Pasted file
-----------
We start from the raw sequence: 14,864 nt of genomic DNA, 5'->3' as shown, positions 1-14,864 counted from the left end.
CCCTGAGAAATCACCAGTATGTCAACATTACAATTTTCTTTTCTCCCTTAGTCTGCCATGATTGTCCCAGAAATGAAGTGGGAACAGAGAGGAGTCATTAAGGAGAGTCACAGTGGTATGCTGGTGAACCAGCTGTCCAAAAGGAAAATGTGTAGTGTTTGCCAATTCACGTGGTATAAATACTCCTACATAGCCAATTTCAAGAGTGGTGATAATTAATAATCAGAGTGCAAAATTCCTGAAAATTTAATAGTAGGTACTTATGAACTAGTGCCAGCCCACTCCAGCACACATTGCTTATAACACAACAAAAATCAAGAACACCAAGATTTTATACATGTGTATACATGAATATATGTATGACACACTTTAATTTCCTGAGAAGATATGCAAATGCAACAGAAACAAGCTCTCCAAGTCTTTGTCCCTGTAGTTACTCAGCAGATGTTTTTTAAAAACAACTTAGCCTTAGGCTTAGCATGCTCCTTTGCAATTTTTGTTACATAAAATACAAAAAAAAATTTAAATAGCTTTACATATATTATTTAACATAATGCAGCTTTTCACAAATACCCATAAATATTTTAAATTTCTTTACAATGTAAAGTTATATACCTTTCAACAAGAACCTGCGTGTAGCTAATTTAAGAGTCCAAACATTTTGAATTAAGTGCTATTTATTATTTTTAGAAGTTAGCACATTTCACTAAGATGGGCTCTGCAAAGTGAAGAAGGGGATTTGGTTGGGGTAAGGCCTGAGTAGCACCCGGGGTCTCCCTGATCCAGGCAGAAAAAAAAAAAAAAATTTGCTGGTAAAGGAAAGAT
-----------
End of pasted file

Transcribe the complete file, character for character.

We start from the raw sequence: 14,864 nt of genomic DNA, 5'->3' as shown, positions 1-14,864 counted from the left end.
CCCTGAGAAATCACCAGTATGTCAACATTACAATTTTCTTTTCTCCCTTAGTCTGCCATGATTGTCCCAGAAATGAAGTGGGAACAGAGAGGAGTCATTAAGGAGAGTCACAGTGGTATGCTGGTGAACCAGCTGTCCAAAAGGAAAATGTGTAGTGTTTGCCAATTCACGTGGTATAAATACTCCTACATAGCCAATTTCAAGAGTGGTGATAATTAATAATCAGAGTGCAAAATTCCTGAAAATTTAATAGTAGGTACTTATGAACTAGTGCCAGCCCACTCCAGCACACATTGCTTATAACACAACAAAAATCAAGAACACCAAGATTTTATACATGTGTATACATGAATATATGTATGACACACTTTAATTTCCTGAGAAGATATGCAAATGCAACAGAAACAAGCTCTCCAAGTCTTTGTCCCTGTAGTTACTCAGCAGATGTTTTTTAAAAACAACTTAGCCTTAGGCTTAGCATGCTCCTTTGCAATTTTTGTTACATAAAATACAAAAAAAAATTTAAATAGCTTTACATATATTATTTAACATAATGCAGCTTTTCACAAATACCCATAAATATTTTAAATTTCTTTACAATGTAAAGTTATATACCTTTCAACAAGAACCTGCGTGTAGCTAATTTAAGAGTCCAAACATTTTGAATTAAGTGCTATTTATTATTTTTAGAAGTTAGCACATTTCACTAAGATGGGCTCTGCAAAGTGAAGAAGGGGATTTGGTTGGGGTAAGGCCTGAGTAGCACCCGGGGTCTCCCTGATCCAGGCAGAAAAAAAAAAAAAAATTTGCTGGTAAAGGAAAGAT